USCA11 Case: 19-13575 Date Filed: 02/12/2021 Page: 1 of 23 [DO NOT PUBLISH] IN THE UNITED STATES COURT OF APPEALS FOR THE ELEVENTH CIRCUIT ________________________ No. 19-13575 ________________________ D.C. Docket No. 1:18-cv-21085-MGC BLANCA PRIETO, Plaintiff-Appellant, versus TOTAL RENAL CARE, INC., Defendant-Appellee. ________________________ Appeal from the United States District Court for the Southern District of Florida ________________________ (February 12, 2021) Before WILSON, LAGOA, and BRASHER, Circuit Judges. PER CURIAM: Plaintiff Blanca Prieto (“Prieto”), as personal representative of the Estate of Rodolfo Prieto, appeals from the district court’s order granting defendant Total Renal Care, Inc., d/b/a Davita Dialysis Centers d/b/a Florida Renal Care’s (“TRC”), USCA11 Case: 19-13575 Date Filed: 02/12/2021 Page: 2 of 23 motion for judgment as a matter of law under Federal Rule of Civil Procedure 50(a) on the issue of proximate causation. Specifically, the district court found that Prieto failed to introduce evidence which afforded a reasonable basis for the conclusion that TRC’s negligence more likely than not was a substantial factor in causing Mr. Prieto’s injuries. Because Prieto failed to present any evidence that could support a jury’s finding that TRC’s alleged negligence in failing to send Mr. Prieto home on a stretcher more likely than not caused his injuries—an essential element of Prieto’s medical malpractice claim—we conclude that the district court did not err in entering judgment as a matter of law in TRC’s favor and affirm. I. FACTUAL AND PROCEDURAL HISTORY On January 2, 2016, Rodolfo Prieto (“Mr. Prieto”), a seventy-six-year-old man, was injured when he fell from a wheelchair while being driven in a medical transportation van from his dialysis appointment at one of TRC’s dialysis centers back to the University Plaza Rehabilitation Center (“University Plaza”) where he was living. On March 21, 2018, Prieto, as the personal representative of Mr. Prieto’s estate, filed this lawsuit against TRC,1 alleging a claim for nursing negligence under Florida Statute § 766.102 (“Count I”) and a claim for healthcare center liability 1 The company that owned the medical transportation van, identified by the district court as American Ambulance, was not a party to the suit as Prieto had previously entered into a settlement with American Ambulance. 2 USCA11 Case: 19-13575 Date Filed: 02/12/2021 Page: 3 of 23 under Florida Statute § 766.106 (“Count II”). 2 In her complaint, Prieto alleged the following facts. On January 2, 2016, Mr. Prieto was leaving TRC’s dialysis center “by medical transport van, as he had done on countless prior occasions, and being taken back to University Plaza.” During the drive back to University Plaza, “the van’s brakes were suddenly applied which caused [Mr. Prieto] to fly forward, out of his wheel chair, and sustain various injuries, to wit, a severely fractured right leg, head lacerations, and hospitalization.” (emphasis in original omitted). Prieto alleged that TRC negligently allowed [Mr. Prieto] to exit its facilities by wheelchair when his medical condition, as known by the Defendant, and as dictated and established by the Defendant, whose principal owner was [Mr. Prieto’s] actual treating nephrologist, required his daily, ongoing, and consistent transport to be by way of stretcher due to serious medical limitation/restrictions that made it unsafe for him to be transported in any other manner. (emphasis in original omitted). Prieto also alleged that TRC’s “failure to render the nursing care that would have consisted of making sure [Mr. Prieto’s] medical transportation home was by stretcher . . . was a deviation from the standard of nursing care, and was a breach in the nursing standard of care that fell below the 2 Because this case arises under diversity jurisdiction, we apply Florida medical malpractice law. Ins. Co. of N. Am. v. Lexow,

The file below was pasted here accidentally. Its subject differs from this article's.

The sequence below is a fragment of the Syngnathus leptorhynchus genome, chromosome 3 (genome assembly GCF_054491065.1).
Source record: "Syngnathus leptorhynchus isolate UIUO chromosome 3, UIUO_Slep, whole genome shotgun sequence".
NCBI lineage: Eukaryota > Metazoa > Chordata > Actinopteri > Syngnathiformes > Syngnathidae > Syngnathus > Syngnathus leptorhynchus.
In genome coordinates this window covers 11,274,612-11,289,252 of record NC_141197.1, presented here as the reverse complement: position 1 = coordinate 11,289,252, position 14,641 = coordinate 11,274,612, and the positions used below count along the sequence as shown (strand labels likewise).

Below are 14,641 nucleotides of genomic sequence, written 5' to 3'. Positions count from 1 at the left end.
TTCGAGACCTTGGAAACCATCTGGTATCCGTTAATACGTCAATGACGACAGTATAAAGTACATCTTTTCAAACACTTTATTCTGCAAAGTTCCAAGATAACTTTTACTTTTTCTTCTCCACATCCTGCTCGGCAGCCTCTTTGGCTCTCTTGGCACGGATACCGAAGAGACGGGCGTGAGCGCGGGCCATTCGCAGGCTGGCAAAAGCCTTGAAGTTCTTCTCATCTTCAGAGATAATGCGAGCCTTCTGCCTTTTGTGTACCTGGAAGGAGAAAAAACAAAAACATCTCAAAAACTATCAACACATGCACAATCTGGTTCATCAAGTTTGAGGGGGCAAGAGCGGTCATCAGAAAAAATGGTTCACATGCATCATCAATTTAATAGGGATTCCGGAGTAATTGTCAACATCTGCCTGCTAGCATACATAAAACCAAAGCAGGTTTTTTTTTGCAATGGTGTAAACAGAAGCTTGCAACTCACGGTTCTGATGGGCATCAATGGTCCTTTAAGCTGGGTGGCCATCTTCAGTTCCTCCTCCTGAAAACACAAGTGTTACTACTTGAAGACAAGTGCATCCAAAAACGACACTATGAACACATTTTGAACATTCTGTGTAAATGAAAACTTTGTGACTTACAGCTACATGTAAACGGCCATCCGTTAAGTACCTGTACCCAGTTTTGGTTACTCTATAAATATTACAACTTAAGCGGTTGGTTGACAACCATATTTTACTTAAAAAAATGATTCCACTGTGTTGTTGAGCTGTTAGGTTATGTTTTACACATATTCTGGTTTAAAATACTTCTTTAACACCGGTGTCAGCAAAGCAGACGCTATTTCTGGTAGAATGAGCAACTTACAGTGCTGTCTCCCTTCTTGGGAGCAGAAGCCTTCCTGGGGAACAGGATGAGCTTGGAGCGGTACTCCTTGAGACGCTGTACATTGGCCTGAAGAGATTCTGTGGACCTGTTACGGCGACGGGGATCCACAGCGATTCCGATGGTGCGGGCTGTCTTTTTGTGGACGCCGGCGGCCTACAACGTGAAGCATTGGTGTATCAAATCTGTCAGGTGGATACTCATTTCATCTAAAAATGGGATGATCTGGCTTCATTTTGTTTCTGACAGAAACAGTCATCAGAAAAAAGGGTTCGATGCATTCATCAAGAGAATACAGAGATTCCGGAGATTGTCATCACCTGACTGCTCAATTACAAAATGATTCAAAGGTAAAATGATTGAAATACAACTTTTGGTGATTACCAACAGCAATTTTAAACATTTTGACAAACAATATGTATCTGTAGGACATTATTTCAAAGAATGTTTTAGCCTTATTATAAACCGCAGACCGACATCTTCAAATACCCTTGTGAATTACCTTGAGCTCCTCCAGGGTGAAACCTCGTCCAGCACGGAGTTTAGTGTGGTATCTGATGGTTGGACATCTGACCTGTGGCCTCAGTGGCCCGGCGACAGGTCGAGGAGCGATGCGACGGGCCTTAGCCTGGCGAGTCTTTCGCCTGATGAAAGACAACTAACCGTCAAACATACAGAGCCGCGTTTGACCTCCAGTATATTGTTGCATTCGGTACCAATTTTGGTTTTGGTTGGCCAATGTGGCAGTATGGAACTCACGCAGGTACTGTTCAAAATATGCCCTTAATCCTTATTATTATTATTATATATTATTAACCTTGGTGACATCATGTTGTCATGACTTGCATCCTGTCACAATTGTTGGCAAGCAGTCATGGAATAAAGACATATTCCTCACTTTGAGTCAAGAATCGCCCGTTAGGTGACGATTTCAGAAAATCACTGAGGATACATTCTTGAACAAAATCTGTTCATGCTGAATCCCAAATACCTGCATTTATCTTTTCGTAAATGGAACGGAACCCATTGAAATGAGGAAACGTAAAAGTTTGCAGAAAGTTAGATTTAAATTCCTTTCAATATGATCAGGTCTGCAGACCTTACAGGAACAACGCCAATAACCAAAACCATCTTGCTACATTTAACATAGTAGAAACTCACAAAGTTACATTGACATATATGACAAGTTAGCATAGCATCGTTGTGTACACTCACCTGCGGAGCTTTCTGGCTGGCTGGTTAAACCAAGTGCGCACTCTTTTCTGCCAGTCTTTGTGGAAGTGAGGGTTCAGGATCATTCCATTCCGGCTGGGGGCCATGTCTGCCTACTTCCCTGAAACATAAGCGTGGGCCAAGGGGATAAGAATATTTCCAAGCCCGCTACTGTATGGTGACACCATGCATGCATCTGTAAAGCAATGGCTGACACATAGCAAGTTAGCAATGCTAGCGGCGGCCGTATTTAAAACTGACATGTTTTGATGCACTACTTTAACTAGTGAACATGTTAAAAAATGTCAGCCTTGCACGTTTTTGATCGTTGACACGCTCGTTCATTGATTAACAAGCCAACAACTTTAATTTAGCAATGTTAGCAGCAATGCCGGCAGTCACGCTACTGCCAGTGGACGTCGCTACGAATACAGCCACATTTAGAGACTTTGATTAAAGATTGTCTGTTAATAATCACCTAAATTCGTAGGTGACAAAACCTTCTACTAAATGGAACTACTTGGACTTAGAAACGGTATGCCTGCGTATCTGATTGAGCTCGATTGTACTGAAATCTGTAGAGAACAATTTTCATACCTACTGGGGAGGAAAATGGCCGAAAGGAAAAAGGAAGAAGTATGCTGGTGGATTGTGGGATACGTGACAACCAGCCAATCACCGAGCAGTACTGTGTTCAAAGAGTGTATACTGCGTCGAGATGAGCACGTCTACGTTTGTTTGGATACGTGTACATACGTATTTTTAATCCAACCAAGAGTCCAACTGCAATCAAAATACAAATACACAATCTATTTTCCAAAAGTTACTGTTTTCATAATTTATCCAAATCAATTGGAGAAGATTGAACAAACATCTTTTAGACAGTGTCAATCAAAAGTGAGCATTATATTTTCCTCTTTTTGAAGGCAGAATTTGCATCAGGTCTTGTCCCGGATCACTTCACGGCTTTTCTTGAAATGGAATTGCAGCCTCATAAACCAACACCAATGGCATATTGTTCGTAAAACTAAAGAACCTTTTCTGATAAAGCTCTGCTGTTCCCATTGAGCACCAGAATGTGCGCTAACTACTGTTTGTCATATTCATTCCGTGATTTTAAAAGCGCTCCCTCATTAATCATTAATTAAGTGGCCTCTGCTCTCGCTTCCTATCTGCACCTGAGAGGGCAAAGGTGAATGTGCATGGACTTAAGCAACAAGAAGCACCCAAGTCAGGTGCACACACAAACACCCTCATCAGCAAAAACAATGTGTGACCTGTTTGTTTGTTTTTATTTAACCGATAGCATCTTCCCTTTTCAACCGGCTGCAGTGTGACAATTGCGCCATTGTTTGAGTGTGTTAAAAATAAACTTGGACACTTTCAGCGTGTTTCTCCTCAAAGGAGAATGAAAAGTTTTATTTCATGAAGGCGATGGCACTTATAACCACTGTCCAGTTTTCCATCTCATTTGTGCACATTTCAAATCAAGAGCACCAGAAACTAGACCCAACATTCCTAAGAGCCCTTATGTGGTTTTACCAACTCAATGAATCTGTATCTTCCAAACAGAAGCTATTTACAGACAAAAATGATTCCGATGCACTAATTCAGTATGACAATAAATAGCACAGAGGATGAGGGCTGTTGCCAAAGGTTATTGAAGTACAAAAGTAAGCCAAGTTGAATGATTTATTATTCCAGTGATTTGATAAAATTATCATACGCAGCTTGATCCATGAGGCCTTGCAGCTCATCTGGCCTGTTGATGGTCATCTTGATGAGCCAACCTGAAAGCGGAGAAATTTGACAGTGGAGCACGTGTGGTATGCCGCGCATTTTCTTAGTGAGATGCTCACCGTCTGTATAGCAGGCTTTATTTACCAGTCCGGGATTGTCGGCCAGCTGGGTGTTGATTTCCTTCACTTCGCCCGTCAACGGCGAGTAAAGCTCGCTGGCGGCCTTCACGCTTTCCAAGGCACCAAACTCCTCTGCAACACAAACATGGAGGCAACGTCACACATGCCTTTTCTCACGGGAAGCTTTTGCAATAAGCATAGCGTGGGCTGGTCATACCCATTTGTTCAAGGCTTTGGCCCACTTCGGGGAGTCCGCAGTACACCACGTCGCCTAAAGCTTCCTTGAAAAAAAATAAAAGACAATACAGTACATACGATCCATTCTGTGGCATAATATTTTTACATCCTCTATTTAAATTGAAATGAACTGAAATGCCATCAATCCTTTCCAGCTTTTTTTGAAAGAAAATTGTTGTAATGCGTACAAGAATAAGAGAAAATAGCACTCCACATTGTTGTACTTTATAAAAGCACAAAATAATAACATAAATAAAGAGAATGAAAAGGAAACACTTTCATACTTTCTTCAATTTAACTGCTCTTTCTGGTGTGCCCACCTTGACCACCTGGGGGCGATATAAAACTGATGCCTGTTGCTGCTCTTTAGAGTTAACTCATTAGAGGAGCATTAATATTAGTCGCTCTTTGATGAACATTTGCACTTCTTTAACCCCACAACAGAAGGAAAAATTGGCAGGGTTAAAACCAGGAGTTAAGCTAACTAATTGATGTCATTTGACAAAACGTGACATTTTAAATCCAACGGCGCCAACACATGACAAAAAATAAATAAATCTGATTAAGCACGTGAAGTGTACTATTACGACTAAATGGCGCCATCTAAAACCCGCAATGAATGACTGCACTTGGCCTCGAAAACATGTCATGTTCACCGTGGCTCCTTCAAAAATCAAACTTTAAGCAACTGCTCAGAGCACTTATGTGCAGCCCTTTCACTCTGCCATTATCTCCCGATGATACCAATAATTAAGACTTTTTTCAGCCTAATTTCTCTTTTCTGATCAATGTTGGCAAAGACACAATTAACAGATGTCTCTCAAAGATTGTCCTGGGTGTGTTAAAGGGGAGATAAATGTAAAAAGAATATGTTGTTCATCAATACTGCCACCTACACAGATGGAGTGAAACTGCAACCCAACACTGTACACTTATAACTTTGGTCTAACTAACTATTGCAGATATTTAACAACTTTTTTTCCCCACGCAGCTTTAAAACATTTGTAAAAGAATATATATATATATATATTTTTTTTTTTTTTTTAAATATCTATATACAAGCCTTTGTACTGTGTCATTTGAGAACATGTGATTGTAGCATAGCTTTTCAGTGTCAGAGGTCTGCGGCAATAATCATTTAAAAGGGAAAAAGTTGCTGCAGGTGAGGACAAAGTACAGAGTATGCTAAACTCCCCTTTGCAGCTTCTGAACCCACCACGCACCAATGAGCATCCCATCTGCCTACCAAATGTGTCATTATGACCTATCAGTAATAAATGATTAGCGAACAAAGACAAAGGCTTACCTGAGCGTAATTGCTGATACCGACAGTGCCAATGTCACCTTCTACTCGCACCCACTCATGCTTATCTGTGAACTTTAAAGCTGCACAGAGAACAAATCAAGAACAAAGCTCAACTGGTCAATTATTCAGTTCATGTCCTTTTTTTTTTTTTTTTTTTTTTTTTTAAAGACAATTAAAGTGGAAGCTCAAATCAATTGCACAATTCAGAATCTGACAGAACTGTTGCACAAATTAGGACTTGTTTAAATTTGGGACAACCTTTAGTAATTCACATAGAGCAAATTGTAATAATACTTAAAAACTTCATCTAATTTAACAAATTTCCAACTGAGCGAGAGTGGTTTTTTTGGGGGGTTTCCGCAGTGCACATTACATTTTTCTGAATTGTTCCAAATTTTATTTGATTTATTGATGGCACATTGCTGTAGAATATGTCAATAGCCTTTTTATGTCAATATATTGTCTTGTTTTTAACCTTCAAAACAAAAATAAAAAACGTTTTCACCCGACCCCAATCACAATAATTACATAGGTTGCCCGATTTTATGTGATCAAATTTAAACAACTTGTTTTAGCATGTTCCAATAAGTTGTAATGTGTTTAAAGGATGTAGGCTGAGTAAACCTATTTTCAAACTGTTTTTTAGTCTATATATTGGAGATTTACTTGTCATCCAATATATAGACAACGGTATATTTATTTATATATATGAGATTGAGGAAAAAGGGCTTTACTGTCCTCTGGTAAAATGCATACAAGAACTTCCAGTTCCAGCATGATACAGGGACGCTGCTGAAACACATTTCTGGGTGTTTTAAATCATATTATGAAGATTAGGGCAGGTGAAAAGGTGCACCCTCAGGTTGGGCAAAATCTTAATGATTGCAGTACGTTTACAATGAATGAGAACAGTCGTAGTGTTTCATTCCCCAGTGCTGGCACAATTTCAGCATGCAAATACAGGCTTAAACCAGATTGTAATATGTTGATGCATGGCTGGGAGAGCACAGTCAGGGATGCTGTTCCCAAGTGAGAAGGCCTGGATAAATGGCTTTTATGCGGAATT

, 571 (11th Cir. 1991) (“In a diversity case, a federal court applies the substantive law of the forum state, unless federal constitutional or statutory law is contrary.”). 3 USCA11 Case: 19-13575 Date Filed: 02/12/2021 Page: 4 of 23 industry standard, and as such was the causation, proximate, and legal cause, and/or the concurring cause, of [Mr. Prieto’s] injuries.” (emphasis in original omitted). Prieto further alleged that she had complied with all pre-suit notice statutory requirements for medical negligence causes of action, and she attached to the complaint a November 10, 2017, affidavit of Nurse Erika Hall, an adult nurse practitioner. 3 As to Count I, Prieto alleged that TRC’s nursing staff’s failure to send Mr. Prieto home on a stretcher was a breach of the prevailing standard of care, and the subsequent driving incident that took place during his transport from the Defendant’s facility back to his assisted living facility was the concurrent condition caused by the Defendant so that it can be said that a sudden vehicular stop by the transport vehicle alone would not have [led] to [Mr. Prieto’s] injury, but could only have occurred due to the Defendant’s failure to make sure that he was leaving their facility in a secure position via stretcher, and therefore the negligence condition created by the Defendant was the legal and proximate cause, and/or the concurring cause which caused [Mr. Prieto’s] injuries. (emphasis in original omitted). As to Count II, Prieto alleged that TRC’s staff breach of the standard of care owed to Mr. Prieto by sending him home on a stretcher “was 3 Among other things, Nurse Hall stated in her affidavit that “the nursing standard of care was deviated by the Head RN of [TRC] in allowing Mr. Prieto to leave in a wheelchair” and that “[i]f he had been sent home via a properly restrained stretcher . . . , he would not have sustained injury from a sudden traffic stop.” 4 USCA11 Case: 19-13575 Date Filed: 02/12/2021 Page: 5 of 23 the legal and proximate cause, and/or a concurring event that caused [Mr. Prieto’s] right leg fracture.” TRC filed an answer denying all allegations of negligence, causation, and damages and alleging numerous affirmative defenses, including that the entities and individuals responsible for transporting Mr. Prieto from TRC’s facility on January 2, 2016, were responsible for an intervening and superseding negligent act not subject to TRC’s control. Pursuant to a pretrial stipulation, damages were limited to Mr. Prieto’s pain and suffering from the date of his injury until the time of his death. The matter then proceeded to a three-day trial where Prieto presented the testimony of Dr. Hassan Ali, Head Nurse Sergio Alfonso, and patient care technician Yureiesky Ventura Valdez, as well as the testimony of Nurse Hall as an expert witness.4 Dr. Ali was Mr. Prieto’s nephrologist and the medical director of Florida DaVita Renal Center, which is a subsidiary of TRC. During trial, in portions of deposition testimony read to the jury, Dr. Ali testified that Mr. Prieto’s health at the time of the accident included “complications of diabetes,” such as diabetic nephropathy, eye problems, heart disease, a below-the-knee left leg amputation, and 4 TRC states that there were other witnesses at trial, but that Prieto only had select portions of the trial transcribed. In her initial brief and reply brief, Prieto relies only on the testimony of Dr. Ali, Nurse Alfonso, and technician Ventura Valdez. In its answer brief, TRC discusses the testimony of Nurse Hall. We are therefore only able to consider the testimony of these witnesses. 5 USCA11 Case: 19-13575 Date Filed: 02/12/2021 Page: 6 of 23 amputation of several toes from his right foot. Mr. Prieto also suffered from “end- stage renal disease.” The jury further heard from Dr. Ali’s deposition testimony that, from November 2, 2015, through December 31, 2015, Dr. Ali had recommended that Prieto be transported to and from dialysis by stretcher, and that a summary treatment sheet showed that Prieto presented for his dialysis care on a stretcher and, after treatment, was placed back on a stretcher eighteen times from November 2, 2015, through December 31, 2015. In his deposition testimony, Dr. Ali further agreed that on January 2, 2016, Mr. Prieto should have been transported back home by stretcher, and that TRC was responsible for Mr. Prieto “until he hits the door.” Dr. Ali also testified in person at trial. Dr. Ali testified that the medical facility was not involved in “the mode of transportation” and that transportation of a patient was arranged by the patient or the patient’s representative. Dr. Ali testified that Mr. Prieto’s nursing home was the patient representative who arranged the transportation. Relevant here, Dr. Ali did not offer an opinion as to whether Mr. Prieto would have suffered injury had he returned on a stretcher that was bolted to the van’s floor. Dr. Ali testified that he did not agree that on January 2, 2016, Mr. Prieto should have been transported home on a stretcher, and Prieto impeached Dr. Ali with his deposition testimony on this issue. On redirect, Dr. Ali testified that every one of his patients is a fall risk. 6 USCA11 Case: 19-13575 Date Filed: 02/12/2021 Page: 7 of 23 Prieto then presented the testimony of Nurse Alfonso and read portions of his deposition to the jury. In his deposition, Nurse Alfonso agreed that Mr. Prieto was the kind of patient who needed to be transferred by stretcher. During his trial testimony, Nurse Alfonso clarified that the level of transportation for Mr. Prieto was determined by his place of transportation. Nurse Alfonso testified that on the day of his treatment, Mr. Prieto finished his dialysis in a “stable manner” and left in a wheelchair. When asked by Prieto’s attorney whether it would have been better to send Mr. Prieto out of the facility secured and strapped down on a stretcher, Nurse Alfonso stated that his training was not in transportation. Prieto also called Nurse Hall, an adult nurse practitioner, to testify as an expert in the field of nursing. Nurse Hall explained that she works for a company that provides health care to inmates at the Hillsborough County Jail, and at any given time, two to three of her patients at the jail are on dialysis. However, she testified that she is not the person who initiates dialysis or monitors a patient while on dialysis. Additionally, Nurse Hall acknowledged on cross-examination that her patients are not transported outside the jail and that, while the jail uses stretchers and wheelchairs, it has no vehicles. Therefore, she is not involved with transport vehicles. Nurse Hall testified that Mr. Prieto was a fall risk. His chart from University Plaza stated that for transfer, he has “total dependence” and needed three people to 7 USCA11 Case: 19-13575 Date Filed: 02/12/2021 Page: 8 of 23 help him do things like getting into the shower or into bed. The chart also reflected that Mr. Prieto had a severe medical condition that placed him at a high risk of falling. Other documents showed that Mr. Prieto could not brace himself for a fall and had impaired sitting balance. Nurse Hall also testified that a document entitled “Side Rail Screen,” that was apparently from University Plaza, indicated that Mr. Prieto needed to be in a stretcher that had side rails. Nurse Hall opined that everyone involved in Mr. Prieto’s care and treatment knew he was a fall risk, and therefore, every person who came into contact with him should have made sure he was safe and not going to fall. Nurse Hall also opined that “every licensed person should have known through their nursing clinical judgment, should have stopped and questioned the fact that this gentleman was not in a stretcher when he was released from that [TRC] facility.” Nurse Hall further testified that “[s]omeone should have questioned the fact that this gentleman freshly off dialysis, four hours of rigorous dialysis was transferred from that dialysis chair to a wheelchair.” When asked if there was anything done to protect Mr. Prieto “as it relates to strapping him into the wheelchair itself,” Nurse Hall replied that “there should have been some type of safety harness. When placing him into the van, there should have been some secure mechanism to keep him from falling. However, I’m not sure if that was actually done. . . .” In response to questioning, Nurse Hall testified that the nursing care Mr. Prieto received from TRC “fell below the 8 USCA11 Case: 19-13575 Date Filed: 02/12/2021 Page: 9 of 23 acceptable standard of nursing care towards securing and harnessing Mr. Prieto onto a stretcher for return transport.” Nurse Hall further testified that a licensed professional should have “made sure that he was safely placed into a mechanism that was going to keep him safe in transport,” or, at a minimum, he should have been safely strapped in place in his wheelchair. On cross-examination, Nurse Hall admitted this case was not a fall case, and that the “problem occurred in the transport van.” Nurse Hall also acknowledged that while living in University Plaza, although Mr. Prieto had to be transferred from the bed to the commode, or from the commode to the wheelchair, he moved around the facility—for example, to go to his meals or get from point A to point B—in a wheelchair. She also testified that a patient can be secured to a wheelchair and the wheelchair in turn can be secured to the floor of a transport vehicle. She agreed that it was the job of the transportation van’s driver to secure Mr. Prieto’s wheelchair to the floor. Nurse Hall acknowledged that she did not know whether Mr. Prieto was strapped into his wheelchair while he was in the TRC facility. At the conclusion of the second day of trial, Prieto rested. TRC moved ore tenus for judgment in its favor under Rule 50, arguing that Prieto had not presented testimony “that would suggest that had Mr. Prieto been in a stretcher, any different result would have occurred.” TRC argued that “we don’t even have the connection between the standard of care violation that’s alleged and medical causation.” Prieto 9 USCA11 Case: 19-13575 Date Filed: 02/12/2021 Page: 10 of 23 responded that “not sending [Mr. Prieto] out in the stretcher is the negligence that directly led to where he was.” The district court judge asked Prieto’s counsel if there was “evidence that had the plaintiff been transported on a stretcher that the result would have been different.” Prieto’s counsel responded that Nurse Hall had “provided an opinion that the nursing care by DaVita, by the defendant fell below the . . .standard of care, and she also offered that had that not happened that would have . . . cured the issue. There wouldn’t have been . . . harm.” The district court deferred ruling on the motion until the next day so that Nurse Hall’s testimony could be transcribed. The district court also noted that while Nurse Hall had opined in her affidavit in opposition to summary judgement “that the result would have been different had Mr. Prieto been sent back on a stretcher,” the affidavit had “no bearing on what Ms. Hall’s testimony was here before the jury,” and that the determination on a Rule 50 motion is based on the evidence presented in court. The following day, TRC argued that the transcript of Nurse Hall’s testimony “is wholly bereft of any causation opinion” and that Nurse Hall offered no opinion on causation. As a result, TRC asserted that Prieto had not made a prima facie medical malpractice case, which, under Gooding v. University Hospital Building, Inc.,